I'm a lapsed Transformers fan but I don't mind admitting, right here and right now, that growing up, it was my second favourite franchise (after Star Wars, naturally). In my younger days, I collected the toys, watched the early TV episodes again and again on VHS until the tapes wore out, and I replayed the movie so many times that the script is etched deep in my memory banks. Bah-weep-Graaaaagnah wheep ni ni bong to you too, dear reader.
All that being the case, when I was browsing Netflix and I saw the first part of a new series, Transformers: War for Cybertron Trilogy, I was intrigued. Now, having watched Siege (otherwise known as Chapter 1 of the eponymous trilogy), I'm looking forward to the second, although there are a couple of areas where I think the Netflix show could be a bit better and improve upon this solid first chapter.
By now, in 2020, Transformers lore is a bit of a tangle. Over the years the franchise has sprawled all over the place, with the original cartoons setting the scene, live-action movies taking the narrative in a new direction, various refreshes and spin-offs, graphic novels, and everything else in between. With so much going on, it's hard to know what is important to know and what is not, and I came in wondering exactly where this sits in the grand scheme of things.
First things first: this is not based on the 2010 video game by High Moon Studios, Transformers: War for Cybertron. Another confusing thing, at least from my perspective, is the number of different generations and timelines there are, and how they link to each other (or not, as the case may be). Despite this being the case, you can stop worrying about continuity and just enjoy Transformers: War for Cybertron Trilogy - Siege for what it is. No, not a glorified advert for a bunch of toys (although it is that), but rather as a prequel story that examines the origins of the age-old feud between the Autobots and Decepticons.
What's most interesting here is the relationship between Prime and Megatron. In Siege, we get to watch Megatron, the leader of the Decepticons, unravel from a moral point of view as he looks to wrestle control of Cybertron. We're given important story beats about the rise of the Decepticons and their struggle to overthrow their former masters, for whom they worked for over countless generations. The war between the two factions is portrayed as a Decepticon rebellion and Megatron starts the series with his honour relatively intact. However, you can see the last of the good in him ebb away as power and purpose corrupts his moral compass.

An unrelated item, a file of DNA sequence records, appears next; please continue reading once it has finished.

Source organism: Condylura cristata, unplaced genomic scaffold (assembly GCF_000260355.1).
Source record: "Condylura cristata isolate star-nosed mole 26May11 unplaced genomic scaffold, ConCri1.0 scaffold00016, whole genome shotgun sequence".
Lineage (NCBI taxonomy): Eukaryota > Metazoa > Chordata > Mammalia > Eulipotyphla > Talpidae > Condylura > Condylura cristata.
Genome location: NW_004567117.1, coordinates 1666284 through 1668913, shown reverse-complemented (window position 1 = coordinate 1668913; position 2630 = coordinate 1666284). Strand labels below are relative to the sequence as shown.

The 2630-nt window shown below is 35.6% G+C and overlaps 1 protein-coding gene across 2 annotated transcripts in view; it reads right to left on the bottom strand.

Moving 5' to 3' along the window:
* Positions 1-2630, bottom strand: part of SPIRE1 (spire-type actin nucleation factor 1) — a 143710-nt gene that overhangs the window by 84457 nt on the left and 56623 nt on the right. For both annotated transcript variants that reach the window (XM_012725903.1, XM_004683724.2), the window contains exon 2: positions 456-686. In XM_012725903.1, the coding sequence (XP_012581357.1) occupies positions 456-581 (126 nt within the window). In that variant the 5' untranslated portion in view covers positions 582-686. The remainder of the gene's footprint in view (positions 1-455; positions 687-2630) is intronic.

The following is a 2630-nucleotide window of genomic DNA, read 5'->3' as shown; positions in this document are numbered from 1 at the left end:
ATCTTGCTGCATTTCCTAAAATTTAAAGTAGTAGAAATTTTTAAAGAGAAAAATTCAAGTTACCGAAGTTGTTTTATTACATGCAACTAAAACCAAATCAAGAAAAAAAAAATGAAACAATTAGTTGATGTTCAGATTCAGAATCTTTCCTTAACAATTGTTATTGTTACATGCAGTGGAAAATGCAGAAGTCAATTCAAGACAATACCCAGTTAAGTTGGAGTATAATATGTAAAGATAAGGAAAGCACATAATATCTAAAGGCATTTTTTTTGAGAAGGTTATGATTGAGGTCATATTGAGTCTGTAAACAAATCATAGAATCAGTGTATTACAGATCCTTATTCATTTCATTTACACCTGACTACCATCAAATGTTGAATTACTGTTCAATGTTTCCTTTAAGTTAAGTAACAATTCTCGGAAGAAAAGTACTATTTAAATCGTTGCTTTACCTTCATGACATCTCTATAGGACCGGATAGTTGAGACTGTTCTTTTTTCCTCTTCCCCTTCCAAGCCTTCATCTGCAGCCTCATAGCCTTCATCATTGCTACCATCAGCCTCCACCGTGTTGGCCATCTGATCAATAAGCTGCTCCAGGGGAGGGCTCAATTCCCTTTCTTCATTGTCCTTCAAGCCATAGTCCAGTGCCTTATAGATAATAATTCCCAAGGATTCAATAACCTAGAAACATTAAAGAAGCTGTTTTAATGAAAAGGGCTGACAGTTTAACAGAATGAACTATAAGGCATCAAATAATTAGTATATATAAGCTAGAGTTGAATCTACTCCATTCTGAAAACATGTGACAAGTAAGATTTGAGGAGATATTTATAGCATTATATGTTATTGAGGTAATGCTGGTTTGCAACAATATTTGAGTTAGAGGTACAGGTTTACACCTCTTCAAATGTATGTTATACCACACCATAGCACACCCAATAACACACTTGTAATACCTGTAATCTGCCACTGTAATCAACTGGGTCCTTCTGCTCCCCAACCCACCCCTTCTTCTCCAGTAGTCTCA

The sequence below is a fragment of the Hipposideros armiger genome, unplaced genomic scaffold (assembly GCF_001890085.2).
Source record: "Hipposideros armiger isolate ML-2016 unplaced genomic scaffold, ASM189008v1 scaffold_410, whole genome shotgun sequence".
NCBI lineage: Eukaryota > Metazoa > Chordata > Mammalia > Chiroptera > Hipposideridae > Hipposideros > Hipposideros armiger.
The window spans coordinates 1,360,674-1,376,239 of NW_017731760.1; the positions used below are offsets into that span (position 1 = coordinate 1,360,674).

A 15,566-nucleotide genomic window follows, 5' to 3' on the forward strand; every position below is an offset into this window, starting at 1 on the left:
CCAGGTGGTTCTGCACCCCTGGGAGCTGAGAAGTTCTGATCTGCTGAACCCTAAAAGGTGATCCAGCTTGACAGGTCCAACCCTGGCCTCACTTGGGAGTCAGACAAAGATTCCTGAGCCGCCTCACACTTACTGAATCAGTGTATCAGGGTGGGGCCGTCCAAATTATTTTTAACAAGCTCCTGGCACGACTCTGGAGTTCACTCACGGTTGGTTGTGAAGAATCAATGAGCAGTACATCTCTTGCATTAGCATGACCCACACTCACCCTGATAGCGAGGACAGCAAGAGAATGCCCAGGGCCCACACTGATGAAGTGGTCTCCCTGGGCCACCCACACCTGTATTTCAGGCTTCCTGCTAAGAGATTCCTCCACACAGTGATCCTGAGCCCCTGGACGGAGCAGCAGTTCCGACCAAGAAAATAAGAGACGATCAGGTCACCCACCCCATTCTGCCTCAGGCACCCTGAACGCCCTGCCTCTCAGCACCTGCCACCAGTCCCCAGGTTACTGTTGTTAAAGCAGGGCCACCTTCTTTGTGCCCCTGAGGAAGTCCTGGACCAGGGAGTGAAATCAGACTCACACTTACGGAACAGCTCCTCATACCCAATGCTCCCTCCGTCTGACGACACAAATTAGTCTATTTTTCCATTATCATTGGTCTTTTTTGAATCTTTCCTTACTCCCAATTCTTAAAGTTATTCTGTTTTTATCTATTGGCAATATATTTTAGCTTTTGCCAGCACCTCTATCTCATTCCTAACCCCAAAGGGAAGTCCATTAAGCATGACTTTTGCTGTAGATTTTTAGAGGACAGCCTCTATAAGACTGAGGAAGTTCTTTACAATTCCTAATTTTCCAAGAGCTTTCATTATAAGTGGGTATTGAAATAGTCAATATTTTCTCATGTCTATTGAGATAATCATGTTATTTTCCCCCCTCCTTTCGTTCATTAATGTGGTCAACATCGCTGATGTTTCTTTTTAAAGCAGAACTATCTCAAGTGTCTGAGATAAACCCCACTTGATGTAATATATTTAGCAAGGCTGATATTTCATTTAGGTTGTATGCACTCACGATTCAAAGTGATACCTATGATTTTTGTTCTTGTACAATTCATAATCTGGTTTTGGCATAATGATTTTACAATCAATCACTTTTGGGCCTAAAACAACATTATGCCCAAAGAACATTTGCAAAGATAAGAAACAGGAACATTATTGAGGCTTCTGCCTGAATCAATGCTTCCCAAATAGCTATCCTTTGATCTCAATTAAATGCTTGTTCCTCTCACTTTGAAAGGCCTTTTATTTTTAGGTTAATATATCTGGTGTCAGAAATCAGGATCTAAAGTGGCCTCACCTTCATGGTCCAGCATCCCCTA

The designs for all the Transformers are inspired by their Gen1 originals, so Prime, Megatron, and Bumblebee all look like they did back in the day, and that makes a huge difference to a pair of eyes as old as mine. The original designs helped me connect with the source material in a way I'm not sure I would have otherwise. There are plenty of fan-servant nods in there, and the depth added to the origins of the war between Decepticons and Autobots makes it well worth a watch if you fondly remember the original series.
The mini-series runs over six episodes, and during that time we see Prime, Ultra Magnus, and a bunch of similarly familiar robotic faces, take on the might of the Decepticons, who look like they're about to win the war and take over Cybertron. I'm not going to dive into the story in too much detail, but I will say that it quickly becomes clear that the Autobots are on the back foot and need to take drastic steps if they're to survive. If you know your Transformers then you've already got a fairly good idea about how things turn out, but just in case you're relatively new to the series, I'll stop there for fear of spoilers.
In terms of the audio-visual presentation, War for Cybertron looks good with decent CGI graphics and some solid effects. Just as important, however, is the voice work, which is strong and reminiscent of the originals, so Prime and Megatron both having booming voices, and Starscream still screeches away like an irritating fly. Of course, this is a series that needs the catchphrases and sound effects that we've all come to love over the years, and they're present and accounted for. In fact, the only real flaw I noted was a minor one, as the pacing is a bit off and sometimes the dialogue can feel a bit laboured and drawn out. In short, it would have benefited from being a bit snappier at times.
Perhaps the story could have been a bit more emotionally charged, especially considering the stakes, although doing so might have dragged it further away from its core audience. Similarly, the characters aren't given enough time to really grow and our connection to them is mostly forged through nostalgia, and that seems like a missed opportunity as well. That said, the series does a great job of building a bridge between the past and the present, and with so much fan service in there, it wasn't a hardship to push through the whole first chapter in one sitting due to the relatively short length of each episode (they're only 20-25 minutes long) and the instant connection I felt to the material. Is it perfect? No, it's not and there's certainly room for improvement. Will I watch Chapter 2 anyway? Absolutely.
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